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On A Notable Occasion, Part Deux

DSC03313Having devoted space on this blog a month ago to my wife and mother on the special occasion (Arbor Day, if memory serves) I though it would only be fair to devote today’s column to the most important father in my life: me. But at the behest of a few friends who suggested that may come off as ‘narcissistic’ and that I was ‘full of myself’ and even ‘ego maniacal,’ I’ve devoted this instead to MY Dad, who actually IS the most important man in my life.

Dad has instilled in me many of the qualities and interests that define who I am, and how I act, in some situations to frightening results. I, for example, curse in almost an identical fashion when I’m hit with a minor setback, and have adopted the same brand of dress sock. But beyond these idiosyncrasies, Dad has, on a deeper level affected my interests through the various activities I participated in (or was drug kicking and screaming to attend).

Some of the fondest memories I have from my childhood stem from playing Little League in a group near my house. My dad is a huge baseball fan, and so he was always involved in coaching me and my brother, either as assistant or head coach. I was actually pretty good at pitching back then, thanks to my dad’s instruction and of course the HGH which wasn’t banned at the time.

After late afternoon games, we’d always head over to Roy Roger’s for a post game analysis/fried chicken introspective between frequent trips to the Fixin’s bar. Those wonderful dinners sparked a lifelong love for Roy’s, a chain which now seems inconveniently relegated to toll road rest stops.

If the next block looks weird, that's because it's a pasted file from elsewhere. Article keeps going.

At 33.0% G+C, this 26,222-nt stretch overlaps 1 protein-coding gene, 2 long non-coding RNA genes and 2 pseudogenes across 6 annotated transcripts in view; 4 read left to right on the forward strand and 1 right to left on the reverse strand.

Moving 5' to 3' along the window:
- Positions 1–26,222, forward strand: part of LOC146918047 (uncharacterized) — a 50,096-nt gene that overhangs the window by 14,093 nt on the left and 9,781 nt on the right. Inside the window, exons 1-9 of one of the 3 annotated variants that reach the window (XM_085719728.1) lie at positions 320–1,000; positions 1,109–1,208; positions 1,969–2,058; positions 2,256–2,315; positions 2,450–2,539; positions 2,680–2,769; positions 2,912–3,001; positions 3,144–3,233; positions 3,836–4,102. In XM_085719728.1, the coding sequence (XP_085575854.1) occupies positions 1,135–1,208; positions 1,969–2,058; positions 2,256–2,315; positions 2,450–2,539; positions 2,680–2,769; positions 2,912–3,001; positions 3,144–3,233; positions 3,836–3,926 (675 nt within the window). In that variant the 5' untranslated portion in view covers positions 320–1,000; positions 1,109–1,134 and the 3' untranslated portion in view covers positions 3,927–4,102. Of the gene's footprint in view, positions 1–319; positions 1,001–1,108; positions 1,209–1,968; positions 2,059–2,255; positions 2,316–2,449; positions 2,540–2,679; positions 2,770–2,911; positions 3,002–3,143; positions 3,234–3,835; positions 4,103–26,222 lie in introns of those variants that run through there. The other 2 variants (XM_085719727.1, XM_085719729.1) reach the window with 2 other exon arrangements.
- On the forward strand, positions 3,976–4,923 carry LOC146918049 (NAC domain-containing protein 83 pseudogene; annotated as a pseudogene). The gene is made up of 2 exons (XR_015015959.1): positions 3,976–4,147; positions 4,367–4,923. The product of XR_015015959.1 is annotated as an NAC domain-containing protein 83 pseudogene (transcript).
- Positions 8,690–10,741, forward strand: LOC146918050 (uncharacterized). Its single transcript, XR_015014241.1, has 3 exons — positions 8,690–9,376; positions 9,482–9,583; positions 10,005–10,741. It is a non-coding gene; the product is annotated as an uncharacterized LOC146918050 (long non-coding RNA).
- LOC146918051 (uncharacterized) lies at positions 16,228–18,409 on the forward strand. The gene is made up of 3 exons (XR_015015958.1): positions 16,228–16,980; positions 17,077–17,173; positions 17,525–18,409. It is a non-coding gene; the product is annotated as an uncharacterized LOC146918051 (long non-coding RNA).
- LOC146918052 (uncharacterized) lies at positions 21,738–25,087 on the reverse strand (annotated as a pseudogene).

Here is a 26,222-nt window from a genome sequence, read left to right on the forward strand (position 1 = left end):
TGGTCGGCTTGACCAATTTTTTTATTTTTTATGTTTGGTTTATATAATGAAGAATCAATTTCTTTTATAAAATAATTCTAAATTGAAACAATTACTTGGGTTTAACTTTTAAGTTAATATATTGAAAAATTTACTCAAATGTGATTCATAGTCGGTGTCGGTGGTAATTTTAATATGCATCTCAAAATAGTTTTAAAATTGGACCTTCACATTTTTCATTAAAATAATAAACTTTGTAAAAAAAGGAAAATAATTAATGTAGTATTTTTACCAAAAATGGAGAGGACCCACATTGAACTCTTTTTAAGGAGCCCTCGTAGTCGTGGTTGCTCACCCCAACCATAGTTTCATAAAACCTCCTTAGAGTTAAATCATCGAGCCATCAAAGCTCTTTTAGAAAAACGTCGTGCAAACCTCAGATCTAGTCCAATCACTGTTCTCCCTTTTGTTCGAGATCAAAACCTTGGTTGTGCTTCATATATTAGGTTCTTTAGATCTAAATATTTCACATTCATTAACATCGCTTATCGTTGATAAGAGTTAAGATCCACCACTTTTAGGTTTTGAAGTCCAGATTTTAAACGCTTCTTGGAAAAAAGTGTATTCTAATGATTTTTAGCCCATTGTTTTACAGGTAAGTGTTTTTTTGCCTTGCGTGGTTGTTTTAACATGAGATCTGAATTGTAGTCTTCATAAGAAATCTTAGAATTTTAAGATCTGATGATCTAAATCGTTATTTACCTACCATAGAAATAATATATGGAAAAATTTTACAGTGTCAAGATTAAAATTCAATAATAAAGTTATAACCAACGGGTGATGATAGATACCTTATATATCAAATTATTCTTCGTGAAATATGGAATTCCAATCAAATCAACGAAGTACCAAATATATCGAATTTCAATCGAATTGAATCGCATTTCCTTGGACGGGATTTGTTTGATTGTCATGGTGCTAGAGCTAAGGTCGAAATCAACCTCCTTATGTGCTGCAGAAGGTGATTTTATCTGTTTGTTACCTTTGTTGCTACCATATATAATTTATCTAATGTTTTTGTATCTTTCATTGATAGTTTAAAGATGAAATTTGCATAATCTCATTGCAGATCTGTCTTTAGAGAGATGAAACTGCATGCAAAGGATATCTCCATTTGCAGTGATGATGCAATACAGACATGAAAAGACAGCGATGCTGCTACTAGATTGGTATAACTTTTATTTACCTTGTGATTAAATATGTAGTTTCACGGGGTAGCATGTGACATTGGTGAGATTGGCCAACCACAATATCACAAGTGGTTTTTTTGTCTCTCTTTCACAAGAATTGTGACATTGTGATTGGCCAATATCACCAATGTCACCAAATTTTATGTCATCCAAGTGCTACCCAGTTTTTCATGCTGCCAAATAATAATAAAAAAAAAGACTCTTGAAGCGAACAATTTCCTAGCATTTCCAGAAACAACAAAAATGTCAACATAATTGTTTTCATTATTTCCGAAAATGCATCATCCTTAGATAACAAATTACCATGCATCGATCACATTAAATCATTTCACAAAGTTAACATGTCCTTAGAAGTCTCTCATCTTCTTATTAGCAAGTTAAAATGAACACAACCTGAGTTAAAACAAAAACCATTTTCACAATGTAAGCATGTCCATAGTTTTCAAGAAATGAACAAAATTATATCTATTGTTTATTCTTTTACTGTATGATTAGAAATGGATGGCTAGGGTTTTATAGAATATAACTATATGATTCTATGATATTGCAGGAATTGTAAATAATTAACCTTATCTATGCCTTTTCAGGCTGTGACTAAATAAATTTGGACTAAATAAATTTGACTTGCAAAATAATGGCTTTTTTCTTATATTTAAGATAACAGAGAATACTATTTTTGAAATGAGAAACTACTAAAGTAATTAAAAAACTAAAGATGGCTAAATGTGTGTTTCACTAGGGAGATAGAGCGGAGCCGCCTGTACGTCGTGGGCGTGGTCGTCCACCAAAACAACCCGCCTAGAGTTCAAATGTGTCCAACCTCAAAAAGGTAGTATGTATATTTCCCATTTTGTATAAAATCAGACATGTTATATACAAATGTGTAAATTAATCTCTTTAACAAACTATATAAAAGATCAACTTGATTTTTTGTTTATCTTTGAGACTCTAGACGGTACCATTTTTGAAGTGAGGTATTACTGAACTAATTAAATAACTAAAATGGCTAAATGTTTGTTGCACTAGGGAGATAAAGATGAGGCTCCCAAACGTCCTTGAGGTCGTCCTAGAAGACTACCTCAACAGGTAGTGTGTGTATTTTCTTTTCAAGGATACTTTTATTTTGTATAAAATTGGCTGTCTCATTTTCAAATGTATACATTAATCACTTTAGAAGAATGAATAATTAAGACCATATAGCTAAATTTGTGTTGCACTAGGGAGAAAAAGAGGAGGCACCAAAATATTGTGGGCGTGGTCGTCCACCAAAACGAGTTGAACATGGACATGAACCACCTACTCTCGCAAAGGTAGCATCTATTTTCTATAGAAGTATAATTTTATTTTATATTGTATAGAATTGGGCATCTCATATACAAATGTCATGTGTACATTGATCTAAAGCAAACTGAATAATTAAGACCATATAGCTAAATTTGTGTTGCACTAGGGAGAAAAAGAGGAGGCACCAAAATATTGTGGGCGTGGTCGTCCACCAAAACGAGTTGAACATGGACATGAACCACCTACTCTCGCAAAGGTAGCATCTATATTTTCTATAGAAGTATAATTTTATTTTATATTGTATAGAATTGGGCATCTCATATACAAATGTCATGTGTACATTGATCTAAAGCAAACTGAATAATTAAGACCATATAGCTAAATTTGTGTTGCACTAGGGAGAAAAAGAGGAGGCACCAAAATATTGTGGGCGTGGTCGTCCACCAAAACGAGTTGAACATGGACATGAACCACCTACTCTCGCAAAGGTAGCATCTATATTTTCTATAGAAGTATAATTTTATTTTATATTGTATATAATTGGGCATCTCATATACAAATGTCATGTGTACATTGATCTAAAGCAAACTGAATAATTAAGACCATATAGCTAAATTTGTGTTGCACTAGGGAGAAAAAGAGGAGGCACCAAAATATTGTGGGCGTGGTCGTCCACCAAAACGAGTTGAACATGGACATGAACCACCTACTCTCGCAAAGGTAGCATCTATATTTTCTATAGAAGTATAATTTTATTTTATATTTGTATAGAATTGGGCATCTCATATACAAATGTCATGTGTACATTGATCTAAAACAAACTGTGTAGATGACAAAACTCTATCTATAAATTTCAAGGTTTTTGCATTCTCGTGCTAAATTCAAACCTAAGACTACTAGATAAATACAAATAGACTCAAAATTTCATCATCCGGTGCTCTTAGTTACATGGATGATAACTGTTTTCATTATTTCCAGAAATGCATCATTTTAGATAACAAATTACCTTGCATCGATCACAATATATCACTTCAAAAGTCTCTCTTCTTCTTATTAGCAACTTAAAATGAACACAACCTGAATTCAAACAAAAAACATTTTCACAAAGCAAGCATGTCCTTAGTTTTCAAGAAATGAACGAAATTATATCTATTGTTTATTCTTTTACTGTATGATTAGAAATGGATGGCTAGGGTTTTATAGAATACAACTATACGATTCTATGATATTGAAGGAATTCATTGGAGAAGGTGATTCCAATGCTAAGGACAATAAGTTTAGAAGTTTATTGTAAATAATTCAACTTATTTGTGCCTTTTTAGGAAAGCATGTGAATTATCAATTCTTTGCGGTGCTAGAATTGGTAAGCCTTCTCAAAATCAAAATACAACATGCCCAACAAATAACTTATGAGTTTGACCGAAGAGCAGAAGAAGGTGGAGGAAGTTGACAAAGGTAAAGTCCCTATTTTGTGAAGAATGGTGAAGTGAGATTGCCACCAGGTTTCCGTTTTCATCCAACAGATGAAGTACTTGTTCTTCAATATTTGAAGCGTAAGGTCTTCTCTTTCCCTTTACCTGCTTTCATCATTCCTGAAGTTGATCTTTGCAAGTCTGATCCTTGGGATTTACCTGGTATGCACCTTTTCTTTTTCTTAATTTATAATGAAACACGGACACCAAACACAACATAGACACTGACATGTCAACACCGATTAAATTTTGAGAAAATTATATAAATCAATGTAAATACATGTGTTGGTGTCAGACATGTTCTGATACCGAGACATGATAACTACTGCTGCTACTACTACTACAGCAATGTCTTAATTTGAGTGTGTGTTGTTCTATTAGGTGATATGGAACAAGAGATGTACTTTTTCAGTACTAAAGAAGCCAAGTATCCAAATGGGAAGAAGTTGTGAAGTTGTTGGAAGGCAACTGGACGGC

Dad is a long suffering Phillies fan, and so from a very young age I accompanied him and my late grandfather on dozens, perhaps hundreds of trips down to the Vet to watch the Phillies occasionally eke one out. At the 5th inning we’d always head down to concessions to get a few Cokes and walk around the stadium, before returning and feasting on the (hopefully salted) peanuts Mom sent along with us. I still crave those peanuts, picking up a bag every now and then, shelling them in the living room much to my wife’s chagrin.

My dad and I also share a love of history, something he fostered in me during my childhood through our frequent visits to the many, many historical sites in Philadelphia and surrounding areas. By the tail end of these visits we were scraping the dregs of museums, and some of dubious accreditation (William Penn’s Old-Timey Ball in a Cup Factory and Riverboat Casino) but the damage was done – I was destined to become history buff (and dual history major).

Nowadays my dad is about 300% more active than the average retiree, playing senior league baseball 9 months of the year, traveling to a variety of exotic locales with my mom (Africa, Australia, Minneapolis), umpiring and refereeing high school baseball and basketball and pursuing a surprising new interest in geology, which has overrun our old ping pong table with ‘samples.’. He also plays well the role of ‘Pop-Pop’ to his six grandkids, including my very own Justine.

Now that I am a father myself I look to the examples he set for me as I was growing up, and will try to best of my ability to do at least half as good a job as he does. So now, from a son to his Dad, and now one father to another, I say:

Happy Father’s Day!

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  • Dad

    Mark, I am touched by your words above. I never thought about being considered a “fatherly role model”. I am proud that you think of me that way. Mom and I are very proud of you and the person, and father, you are. I suspect one day Justine will feel the same way about you…when she stops teething and starts sleeping through the night. Love, Dad